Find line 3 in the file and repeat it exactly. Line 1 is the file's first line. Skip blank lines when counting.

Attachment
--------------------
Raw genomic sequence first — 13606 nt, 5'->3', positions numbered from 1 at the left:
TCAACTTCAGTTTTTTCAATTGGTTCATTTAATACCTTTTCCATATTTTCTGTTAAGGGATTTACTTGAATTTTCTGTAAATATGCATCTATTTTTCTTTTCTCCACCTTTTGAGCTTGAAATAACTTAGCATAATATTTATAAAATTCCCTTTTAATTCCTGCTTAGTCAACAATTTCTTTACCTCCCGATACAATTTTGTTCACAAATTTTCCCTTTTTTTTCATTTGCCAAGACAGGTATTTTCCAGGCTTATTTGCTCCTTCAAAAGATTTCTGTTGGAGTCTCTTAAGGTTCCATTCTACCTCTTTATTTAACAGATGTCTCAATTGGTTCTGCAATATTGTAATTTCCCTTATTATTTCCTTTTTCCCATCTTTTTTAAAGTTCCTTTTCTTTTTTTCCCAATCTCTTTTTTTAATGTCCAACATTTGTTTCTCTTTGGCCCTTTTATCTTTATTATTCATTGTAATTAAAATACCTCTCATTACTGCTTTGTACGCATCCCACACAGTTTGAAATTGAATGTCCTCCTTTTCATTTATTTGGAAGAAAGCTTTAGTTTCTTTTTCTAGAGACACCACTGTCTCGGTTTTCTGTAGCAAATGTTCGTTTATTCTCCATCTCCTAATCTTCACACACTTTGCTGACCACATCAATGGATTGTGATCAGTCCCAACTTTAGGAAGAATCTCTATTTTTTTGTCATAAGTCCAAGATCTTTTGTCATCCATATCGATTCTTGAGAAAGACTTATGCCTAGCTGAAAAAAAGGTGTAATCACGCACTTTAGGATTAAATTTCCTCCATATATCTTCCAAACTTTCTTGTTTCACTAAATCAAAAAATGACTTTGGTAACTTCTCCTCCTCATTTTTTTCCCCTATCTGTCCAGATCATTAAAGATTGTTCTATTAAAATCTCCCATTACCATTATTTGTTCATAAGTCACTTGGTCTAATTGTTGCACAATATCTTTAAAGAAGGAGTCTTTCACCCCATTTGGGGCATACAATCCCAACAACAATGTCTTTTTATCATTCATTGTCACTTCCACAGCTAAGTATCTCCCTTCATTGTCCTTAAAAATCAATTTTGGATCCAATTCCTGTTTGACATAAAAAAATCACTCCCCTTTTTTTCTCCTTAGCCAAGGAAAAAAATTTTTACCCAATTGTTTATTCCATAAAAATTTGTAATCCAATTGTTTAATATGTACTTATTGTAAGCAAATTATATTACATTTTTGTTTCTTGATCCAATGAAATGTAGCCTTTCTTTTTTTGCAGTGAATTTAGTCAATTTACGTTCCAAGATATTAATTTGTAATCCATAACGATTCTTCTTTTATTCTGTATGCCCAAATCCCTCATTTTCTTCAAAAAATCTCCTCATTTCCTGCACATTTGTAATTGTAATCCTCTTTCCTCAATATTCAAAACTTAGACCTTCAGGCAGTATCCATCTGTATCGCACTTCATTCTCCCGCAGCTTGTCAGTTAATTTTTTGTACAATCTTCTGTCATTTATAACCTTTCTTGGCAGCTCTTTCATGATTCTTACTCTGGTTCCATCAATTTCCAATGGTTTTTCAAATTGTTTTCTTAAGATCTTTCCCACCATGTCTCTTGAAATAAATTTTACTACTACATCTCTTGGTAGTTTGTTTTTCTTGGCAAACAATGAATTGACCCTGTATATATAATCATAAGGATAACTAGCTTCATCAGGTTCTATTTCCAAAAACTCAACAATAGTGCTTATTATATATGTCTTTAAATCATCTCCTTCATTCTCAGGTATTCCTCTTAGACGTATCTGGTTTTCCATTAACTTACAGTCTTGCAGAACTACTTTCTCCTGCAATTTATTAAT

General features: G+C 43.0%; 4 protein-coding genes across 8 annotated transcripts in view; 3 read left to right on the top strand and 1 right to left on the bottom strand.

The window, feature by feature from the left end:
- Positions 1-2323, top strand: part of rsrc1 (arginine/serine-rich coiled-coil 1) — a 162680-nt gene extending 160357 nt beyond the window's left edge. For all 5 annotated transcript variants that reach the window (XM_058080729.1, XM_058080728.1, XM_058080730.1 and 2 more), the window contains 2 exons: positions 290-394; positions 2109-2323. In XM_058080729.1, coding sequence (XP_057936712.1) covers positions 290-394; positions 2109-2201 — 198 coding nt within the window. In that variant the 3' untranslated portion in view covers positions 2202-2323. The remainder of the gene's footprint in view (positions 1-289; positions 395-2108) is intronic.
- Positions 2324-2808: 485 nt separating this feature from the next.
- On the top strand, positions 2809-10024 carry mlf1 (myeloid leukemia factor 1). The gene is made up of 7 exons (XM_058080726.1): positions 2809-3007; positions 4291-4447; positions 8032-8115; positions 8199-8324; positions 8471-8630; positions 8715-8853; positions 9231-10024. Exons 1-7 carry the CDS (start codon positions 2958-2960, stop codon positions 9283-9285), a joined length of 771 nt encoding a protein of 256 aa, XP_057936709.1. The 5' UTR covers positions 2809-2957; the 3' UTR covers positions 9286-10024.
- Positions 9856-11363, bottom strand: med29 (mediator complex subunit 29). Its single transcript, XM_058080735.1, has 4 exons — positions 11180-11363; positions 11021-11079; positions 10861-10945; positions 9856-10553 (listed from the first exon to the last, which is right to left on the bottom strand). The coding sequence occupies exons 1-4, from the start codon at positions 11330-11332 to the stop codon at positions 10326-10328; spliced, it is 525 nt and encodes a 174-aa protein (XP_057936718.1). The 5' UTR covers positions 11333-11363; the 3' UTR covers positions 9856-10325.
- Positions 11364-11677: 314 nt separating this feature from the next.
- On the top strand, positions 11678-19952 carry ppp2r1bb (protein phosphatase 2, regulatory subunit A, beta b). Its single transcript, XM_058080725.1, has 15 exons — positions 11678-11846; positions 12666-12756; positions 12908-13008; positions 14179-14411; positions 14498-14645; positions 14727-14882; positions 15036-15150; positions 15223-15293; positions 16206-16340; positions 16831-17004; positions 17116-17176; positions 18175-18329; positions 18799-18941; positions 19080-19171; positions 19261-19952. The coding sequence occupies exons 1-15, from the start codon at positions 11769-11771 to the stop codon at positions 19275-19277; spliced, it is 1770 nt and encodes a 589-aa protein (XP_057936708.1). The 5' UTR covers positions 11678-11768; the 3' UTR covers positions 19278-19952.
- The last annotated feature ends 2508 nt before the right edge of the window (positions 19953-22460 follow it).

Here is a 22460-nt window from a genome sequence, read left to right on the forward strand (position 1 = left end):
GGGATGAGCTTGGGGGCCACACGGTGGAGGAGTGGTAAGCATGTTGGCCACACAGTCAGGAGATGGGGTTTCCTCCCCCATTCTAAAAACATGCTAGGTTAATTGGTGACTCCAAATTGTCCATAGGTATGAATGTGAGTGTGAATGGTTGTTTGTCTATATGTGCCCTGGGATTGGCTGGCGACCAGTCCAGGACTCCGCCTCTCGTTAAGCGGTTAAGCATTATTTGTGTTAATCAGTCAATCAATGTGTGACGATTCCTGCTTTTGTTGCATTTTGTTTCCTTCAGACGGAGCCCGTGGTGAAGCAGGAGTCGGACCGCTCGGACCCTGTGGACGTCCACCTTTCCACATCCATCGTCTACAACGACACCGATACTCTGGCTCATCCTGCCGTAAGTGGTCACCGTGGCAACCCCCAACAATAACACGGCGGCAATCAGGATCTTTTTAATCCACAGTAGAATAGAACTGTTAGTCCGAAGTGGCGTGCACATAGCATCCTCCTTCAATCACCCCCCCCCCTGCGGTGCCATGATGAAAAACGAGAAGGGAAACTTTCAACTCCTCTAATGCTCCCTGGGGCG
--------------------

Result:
General features: G+C 43.0%; 4 protein-coding genes across 8 annotated transcripts in view; 3 read left to right on the top strand and 1 right to left on the bottom strand.